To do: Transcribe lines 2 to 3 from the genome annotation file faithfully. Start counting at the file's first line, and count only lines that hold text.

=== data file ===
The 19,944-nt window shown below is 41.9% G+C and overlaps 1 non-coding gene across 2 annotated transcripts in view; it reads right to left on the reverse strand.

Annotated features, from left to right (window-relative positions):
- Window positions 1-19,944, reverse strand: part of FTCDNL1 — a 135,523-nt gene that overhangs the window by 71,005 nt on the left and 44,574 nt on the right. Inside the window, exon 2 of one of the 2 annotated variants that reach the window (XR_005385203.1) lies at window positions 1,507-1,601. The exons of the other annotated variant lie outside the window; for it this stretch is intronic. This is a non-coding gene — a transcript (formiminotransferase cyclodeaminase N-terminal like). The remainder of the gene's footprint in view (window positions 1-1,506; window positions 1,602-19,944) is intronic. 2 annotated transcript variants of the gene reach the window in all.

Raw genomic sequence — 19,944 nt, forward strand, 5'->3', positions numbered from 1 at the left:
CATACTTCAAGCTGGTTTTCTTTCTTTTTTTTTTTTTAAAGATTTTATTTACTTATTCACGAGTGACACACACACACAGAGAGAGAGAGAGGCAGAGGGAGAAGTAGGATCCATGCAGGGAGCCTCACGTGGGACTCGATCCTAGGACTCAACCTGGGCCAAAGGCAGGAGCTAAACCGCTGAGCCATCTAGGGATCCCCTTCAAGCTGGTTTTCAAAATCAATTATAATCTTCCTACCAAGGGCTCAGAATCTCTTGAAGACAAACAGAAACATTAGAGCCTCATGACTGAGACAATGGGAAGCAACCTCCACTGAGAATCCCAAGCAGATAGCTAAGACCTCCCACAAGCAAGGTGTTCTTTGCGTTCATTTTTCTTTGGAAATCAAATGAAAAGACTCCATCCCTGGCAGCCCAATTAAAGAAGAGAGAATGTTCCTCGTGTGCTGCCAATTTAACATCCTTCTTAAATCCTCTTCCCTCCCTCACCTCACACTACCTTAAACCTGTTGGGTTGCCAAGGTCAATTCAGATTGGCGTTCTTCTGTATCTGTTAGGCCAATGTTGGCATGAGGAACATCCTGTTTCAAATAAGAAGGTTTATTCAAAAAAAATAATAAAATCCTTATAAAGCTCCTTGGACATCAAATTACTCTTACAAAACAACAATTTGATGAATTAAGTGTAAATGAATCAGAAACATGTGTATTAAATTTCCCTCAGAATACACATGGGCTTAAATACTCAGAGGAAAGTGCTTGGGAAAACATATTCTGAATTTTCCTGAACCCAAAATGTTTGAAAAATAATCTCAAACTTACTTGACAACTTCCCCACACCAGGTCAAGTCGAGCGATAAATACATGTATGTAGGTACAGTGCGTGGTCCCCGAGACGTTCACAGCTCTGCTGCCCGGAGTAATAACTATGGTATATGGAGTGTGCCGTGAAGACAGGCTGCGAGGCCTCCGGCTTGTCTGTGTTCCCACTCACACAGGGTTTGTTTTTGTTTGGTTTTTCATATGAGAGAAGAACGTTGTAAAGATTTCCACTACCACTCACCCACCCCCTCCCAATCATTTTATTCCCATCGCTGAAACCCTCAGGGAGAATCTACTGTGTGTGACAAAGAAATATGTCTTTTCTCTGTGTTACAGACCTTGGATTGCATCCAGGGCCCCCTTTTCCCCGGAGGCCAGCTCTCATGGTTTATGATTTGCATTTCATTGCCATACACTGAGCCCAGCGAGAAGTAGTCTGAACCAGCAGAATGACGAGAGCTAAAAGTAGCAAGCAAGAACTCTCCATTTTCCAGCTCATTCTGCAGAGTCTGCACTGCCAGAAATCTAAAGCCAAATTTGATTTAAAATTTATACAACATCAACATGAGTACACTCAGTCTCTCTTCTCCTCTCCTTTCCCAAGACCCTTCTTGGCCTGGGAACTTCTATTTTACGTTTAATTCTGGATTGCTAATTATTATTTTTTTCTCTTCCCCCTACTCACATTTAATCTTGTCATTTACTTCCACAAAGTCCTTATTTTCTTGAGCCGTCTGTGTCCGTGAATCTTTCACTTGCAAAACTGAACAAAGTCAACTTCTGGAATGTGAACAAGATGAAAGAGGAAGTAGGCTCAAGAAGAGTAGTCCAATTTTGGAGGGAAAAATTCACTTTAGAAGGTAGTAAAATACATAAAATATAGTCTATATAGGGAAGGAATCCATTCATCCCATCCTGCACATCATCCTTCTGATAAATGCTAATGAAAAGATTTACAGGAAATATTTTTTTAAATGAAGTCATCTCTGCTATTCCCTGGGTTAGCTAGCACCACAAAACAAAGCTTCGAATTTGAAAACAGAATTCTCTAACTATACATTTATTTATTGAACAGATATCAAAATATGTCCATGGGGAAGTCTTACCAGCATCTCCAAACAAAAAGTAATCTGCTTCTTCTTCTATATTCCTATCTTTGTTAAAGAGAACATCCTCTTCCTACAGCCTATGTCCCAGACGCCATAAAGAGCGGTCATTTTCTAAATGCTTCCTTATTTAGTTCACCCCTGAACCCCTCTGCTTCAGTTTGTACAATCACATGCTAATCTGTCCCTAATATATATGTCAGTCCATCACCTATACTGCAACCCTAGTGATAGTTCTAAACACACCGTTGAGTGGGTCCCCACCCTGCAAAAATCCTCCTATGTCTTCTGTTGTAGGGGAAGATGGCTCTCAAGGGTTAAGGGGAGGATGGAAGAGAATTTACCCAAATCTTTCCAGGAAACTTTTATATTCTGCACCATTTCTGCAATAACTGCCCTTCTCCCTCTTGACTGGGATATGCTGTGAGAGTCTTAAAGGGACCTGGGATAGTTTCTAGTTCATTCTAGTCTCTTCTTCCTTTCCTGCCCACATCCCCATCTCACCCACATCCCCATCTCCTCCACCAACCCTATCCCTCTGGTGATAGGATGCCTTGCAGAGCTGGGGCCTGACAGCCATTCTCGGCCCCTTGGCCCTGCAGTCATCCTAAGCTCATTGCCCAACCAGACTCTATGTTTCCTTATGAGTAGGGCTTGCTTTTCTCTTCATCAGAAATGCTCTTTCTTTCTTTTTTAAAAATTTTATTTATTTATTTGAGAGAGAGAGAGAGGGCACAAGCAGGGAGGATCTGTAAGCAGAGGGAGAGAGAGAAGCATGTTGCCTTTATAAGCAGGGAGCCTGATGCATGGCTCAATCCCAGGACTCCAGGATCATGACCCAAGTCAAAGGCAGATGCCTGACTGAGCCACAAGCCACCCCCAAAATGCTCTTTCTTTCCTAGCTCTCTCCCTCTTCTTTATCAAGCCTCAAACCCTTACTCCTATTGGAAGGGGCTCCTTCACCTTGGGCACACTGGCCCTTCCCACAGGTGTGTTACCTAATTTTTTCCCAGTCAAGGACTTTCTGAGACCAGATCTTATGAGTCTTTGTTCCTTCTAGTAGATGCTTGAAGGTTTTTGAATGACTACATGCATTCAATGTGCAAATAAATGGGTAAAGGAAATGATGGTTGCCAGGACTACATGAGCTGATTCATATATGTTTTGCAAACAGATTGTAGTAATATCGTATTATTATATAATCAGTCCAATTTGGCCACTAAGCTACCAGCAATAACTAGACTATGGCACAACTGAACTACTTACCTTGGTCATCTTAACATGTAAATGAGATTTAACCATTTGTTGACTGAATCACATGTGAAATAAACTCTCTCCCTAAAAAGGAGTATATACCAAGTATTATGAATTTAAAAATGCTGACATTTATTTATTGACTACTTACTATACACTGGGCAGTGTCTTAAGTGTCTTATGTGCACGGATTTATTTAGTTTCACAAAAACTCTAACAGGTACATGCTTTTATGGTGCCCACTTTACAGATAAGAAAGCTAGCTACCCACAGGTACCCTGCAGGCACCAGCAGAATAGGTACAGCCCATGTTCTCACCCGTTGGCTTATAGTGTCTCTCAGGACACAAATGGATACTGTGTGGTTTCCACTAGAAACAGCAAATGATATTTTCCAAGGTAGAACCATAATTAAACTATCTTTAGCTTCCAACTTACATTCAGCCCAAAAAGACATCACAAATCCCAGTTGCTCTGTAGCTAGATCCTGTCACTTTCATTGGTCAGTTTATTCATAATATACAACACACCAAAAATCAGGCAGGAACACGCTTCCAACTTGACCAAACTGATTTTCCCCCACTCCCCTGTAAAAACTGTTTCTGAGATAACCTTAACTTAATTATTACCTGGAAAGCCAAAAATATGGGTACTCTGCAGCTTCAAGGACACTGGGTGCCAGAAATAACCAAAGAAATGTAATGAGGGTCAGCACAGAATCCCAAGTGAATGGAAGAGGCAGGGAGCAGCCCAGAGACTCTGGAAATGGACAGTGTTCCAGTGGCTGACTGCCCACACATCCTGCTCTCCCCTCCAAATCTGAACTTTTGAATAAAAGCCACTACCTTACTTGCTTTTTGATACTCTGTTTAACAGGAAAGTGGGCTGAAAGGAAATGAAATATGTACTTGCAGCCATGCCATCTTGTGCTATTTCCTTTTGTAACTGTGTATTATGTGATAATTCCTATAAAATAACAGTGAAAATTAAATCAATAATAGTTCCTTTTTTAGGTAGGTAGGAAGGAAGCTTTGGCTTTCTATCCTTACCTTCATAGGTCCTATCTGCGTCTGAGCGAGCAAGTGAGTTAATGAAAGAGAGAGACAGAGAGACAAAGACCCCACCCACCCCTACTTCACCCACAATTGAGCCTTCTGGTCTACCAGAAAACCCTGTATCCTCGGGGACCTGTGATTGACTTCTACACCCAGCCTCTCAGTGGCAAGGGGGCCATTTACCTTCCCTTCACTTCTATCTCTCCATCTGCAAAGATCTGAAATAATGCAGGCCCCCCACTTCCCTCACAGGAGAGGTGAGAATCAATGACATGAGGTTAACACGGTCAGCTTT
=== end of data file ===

Annotated features, from left to right (window-relative positions):
- Window positions 1-19,944, reverse strand: part of FTCDNL1 — a 135,523-nt gene that overhangs the window by 71,005 nt on the left and 44,574 nt on the right. Inside the window, exon 2 of one of the 2 annotated variants that reach the window (XR_005385203.1) lies at window positions 1,507-1,601. The exons of the other annotated variant lie outside the window; for it this stretch is intronic. This is a non-coding gene — a transcript (formiminotransferase cyclodeaminase N-terminal like). The remainder of the gene's footprint in view (window positions 1-1,506; window positions 1,602-19,944) is intronic. 2 annotated transcript variants of the gene reach the window in all.